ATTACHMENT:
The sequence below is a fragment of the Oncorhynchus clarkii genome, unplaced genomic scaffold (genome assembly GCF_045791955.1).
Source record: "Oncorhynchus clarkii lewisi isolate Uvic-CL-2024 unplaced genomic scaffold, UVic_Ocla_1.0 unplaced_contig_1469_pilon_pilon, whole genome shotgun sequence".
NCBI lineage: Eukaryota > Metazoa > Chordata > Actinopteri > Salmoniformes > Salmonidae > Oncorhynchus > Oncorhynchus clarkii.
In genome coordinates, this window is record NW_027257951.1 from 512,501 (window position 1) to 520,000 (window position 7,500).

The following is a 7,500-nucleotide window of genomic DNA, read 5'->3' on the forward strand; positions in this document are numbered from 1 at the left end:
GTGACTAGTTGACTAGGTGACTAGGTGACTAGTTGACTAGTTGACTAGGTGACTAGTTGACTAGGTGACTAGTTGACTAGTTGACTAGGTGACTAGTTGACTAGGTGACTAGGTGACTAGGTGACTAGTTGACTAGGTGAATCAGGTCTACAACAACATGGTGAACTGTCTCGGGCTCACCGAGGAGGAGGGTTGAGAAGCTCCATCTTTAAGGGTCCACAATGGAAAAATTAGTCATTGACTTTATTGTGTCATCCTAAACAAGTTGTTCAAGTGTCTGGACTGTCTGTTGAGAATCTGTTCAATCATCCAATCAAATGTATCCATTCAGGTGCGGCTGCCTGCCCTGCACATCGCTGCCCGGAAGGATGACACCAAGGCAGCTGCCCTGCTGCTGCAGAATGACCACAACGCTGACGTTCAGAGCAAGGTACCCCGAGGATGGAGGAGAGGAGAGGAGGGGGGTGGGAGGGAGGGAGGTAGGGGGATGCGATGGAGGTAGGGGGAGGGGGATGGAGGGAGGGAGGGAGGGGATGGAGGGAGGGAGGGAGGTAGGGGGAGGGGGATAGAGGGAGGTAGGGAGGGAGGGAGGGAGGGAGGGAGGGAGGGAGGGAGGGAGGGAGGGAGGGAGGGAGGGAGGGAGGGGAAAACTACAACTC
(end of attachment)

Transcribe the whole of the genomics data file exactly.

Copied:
The sequence below is a fragment of the Oncorhynchus clarkii genome, unplaced genomic scaffold (genome assembly GCF_045791955.1).
Source record: "Oncorhynchus clarkii lewisi isolate Uvic-CL-2024 unplaced genomic scaffold, UVic_Ocla_1.0 unplaced_contig_1469_pilon_pilon, whole genome shotgun sequence".
NCBI lineage: Eukaryota > Metazoa > Chordata > Actinopteri > Salmoniformes > Salmonidae > Oncorhynchus > Oncorhynchus clarkii.
In genome coordinates, this window is record NW_027257951.1 from 512,501 (window position 1) to 520,000 (window position 7,500).

The following is a 7,500-nucleotide window of genomic DNA, read 5'->3' on the forward strand; positions in this document are numbered from 1 at the left end:
GTGACTAGTTGACTAGGTGACTAGGTGACTAGTTGACTAGTTGACTAGGTGACTAGTTGACTAGGTGACTAGTTGACTAGTTGACTAGGTGACTAGTTGACTAGGTGACTAGGTGACTAGGTGACTAGTTGACTAGGTGAATCAGGTCTACAACAACATGGTGAACTGTCTCGGGCTCACCGAGGAGGAGGGTTGAGAAGCTCCATCTTTAAGGGTCCACAATGGAAAAATTAGTCATTGACTTTATTGTGTCATCCTAAACAAGTTGTTCAAGTGTCTGGACTGTCTGTTGAGAATCTGTTCAATCATCCAATCAAATGTATCCATTCAGGTGCGGCTGCCTGCCCTGCACATCGCTGCCCGGAAGGATGACACCAAGGCAGCTGCCCTGCTGCTGCAGAATGACCACAACGCTGACGTTCAGAGCAAGGTACCCCGAGGATGGAGGAGAGGAGAGGAGGGGGGTGGGAGGGAGGGAGGTAGGGGGATGCGATGGAGGTAGGGGGAGGGGGATGGAGGGAGGGAGGGAGGGGATGGAGGGAGGGAGGGAGGTAGGGGGAGGGGGATAGAGGGAGGTAGGGAGGGAGGGAGGGAGGGAGGGAGGGAGGGAGGGAGGGAGGGAGGGAGGGAGGGAGGGAGGGAGGGGAAAACTACAACTC